Today's students face unprecedented stress from living costs, time constraints and the need to juggle multiple roles, a higher education conference in Canberra has heard.
Representatives from two student associations spoke before Universities Australia's conference in Canberra on Wednesday about changing student expectations in 2017.
National Union of Students president Sophie Johnston and Council of Australian Postgraduate Associations president Peter Derbyshire covered a range of topics about the student experience, including cost of living pressures, welfare, digital learning and sexual assault on campus.
Ms Johnston told the crowd at the National Convention Centre ballroom that students needed to feel supported, especially as the industry changed.
"Students, when given the right platform to succeed, can influence industries, research and social change in ways we have not seen before," she said.
"The student experience is definitely changing. We're balancing part-time work with full-time study, and at the same time applying for internships, exchanges and scholarships necessary to get employment after graduation."
Mr Derbyshire said postgraduate students faced their own problems with time constraints while pursuing a PhD and a lack of funding for living expenses.
He said surveys showing postgraduate satisfaction needed to include more nuanced questions about supervisors, timing and support.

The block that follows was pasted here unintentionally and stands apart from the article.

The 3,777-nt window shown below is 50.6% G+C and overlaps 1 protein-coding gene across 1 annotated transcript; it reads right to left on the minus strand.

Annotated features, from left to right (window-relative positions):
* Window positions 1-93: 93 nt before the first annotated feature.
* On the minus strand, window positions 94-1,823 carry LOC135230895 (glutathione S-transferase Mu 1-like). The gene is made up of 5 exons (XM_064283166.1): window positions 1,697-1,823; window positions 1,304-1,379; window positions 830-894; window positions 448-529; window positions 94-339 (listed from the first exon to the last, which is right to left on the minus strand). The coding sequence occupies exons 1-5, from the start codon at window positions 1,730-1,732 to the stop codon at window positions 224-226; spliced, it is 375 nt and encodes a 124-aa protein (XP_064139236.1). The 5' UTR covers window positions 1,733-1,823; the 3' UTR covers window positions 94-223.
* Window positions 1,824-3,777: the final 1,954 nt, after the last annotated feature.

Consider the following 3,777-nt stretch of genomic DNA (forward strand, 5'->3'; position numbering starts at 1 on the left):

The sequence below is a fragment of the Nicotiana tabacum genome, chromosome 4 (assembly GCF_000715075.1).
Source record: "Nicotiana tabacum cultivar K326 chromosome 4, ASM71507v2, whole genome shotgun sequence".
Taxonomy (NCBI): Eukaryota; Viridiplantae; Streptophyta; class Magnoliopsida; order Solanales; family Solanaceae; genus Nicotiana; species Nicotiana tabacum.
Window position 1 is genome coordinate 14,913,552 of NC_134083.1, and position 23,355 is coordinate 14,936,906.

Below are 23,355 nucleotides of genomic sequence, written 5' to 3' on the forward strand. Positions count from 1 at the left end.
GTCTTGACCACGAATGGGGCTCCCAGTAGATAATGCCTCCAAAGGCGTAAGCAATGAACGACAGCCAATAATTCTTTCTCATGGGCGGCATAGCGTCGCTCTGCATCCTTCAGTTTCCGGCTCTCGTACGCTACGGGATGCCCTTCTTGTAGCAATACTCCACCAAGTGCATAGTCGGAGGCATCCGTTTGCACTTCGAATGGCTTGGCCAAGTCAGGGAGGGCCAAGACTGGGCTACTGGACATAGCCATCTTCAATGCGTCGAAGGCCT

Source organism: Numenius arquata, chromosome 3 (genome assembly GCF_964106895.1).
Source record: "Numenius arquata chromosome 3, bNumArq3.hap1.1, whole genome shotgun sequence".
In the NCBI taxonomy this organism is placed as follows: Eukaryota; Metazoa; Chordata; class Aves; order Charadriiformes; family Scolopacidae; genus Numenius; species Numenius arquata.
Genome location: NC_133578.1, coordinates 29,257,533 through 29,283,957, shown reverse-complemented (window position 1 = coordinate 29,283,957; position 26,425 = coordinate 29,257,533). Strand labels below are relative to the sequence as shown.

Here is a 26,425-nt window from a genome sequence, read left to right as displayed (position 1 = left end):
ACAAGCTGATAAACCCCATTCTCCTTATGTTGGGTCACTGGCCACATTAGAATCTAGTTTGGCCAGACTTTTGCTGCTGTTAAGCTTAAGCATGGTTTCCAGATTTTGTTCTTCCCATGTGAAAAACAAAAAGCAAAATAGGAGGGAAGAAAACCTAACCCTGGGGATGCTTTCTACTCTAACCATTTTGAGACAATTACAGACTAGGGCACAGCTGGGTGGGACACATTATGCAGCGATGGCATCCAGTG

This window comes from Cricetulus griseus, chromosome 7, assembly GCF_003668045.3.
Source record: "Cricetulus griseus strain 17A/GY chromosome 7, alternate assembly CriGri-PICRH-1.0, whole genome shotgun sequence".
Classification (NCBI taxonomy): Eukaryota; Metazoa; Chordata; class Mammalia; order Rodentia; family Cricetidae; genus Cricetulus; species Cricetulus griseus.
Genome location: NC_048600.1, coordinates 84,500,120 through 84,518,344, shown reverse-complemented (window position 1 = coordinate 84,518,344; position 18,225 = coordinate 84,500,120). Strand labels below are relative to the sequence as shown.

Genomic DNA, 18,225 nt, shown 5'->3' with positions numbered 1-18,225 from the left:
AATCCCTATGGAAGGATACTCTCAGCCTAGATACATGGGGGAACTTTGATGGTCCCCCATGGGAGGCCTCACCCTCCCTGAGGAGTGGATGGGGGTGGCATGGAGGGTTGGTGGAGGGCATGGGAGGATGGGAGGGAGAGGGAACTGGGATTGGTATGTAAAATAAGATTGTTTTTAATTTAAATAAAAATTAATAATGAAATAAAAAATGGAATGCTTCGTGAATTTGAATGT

"PhD students are expected to do the same sized projects that used to take five years in three years, you're expected to do it on a stipend that is now below the poverty line," he said.
"They're not expecting to deal with a supervisor who tries to steal their IP or who bullies them or treats them as stupid."
Both stressed the need for universities to recognise the different circumstances students faced that could affect their study or the timeframe in which their degrees were completed.
The Australian Bureau of Statistics recorded that 37.1 per cent of Australians aged between 25 and 34 had a bachelor degree or higher in 2016, down slightly from 37.3 per cent in 2015.
Ms Johnston said a greater emphasis on student welfare was required, including in the provision of mental health support services, as well as a better response to sexual assault on campus.
"It is never pretty to talk about sexual assault or about gendered violence and it's harder to talk about rape when it's happening in our own institutions," she said.
"We need effective response strategies and better reporting channels, ensure that victims have adequate support and there needs to be consent training."
A question and answer session followed their presentations, which gave audience members the opportunity to ask questions about topics such as regional student engagement and consultation on course construction.
The convention wrapped up on Thursday, with satellite events running on Friday.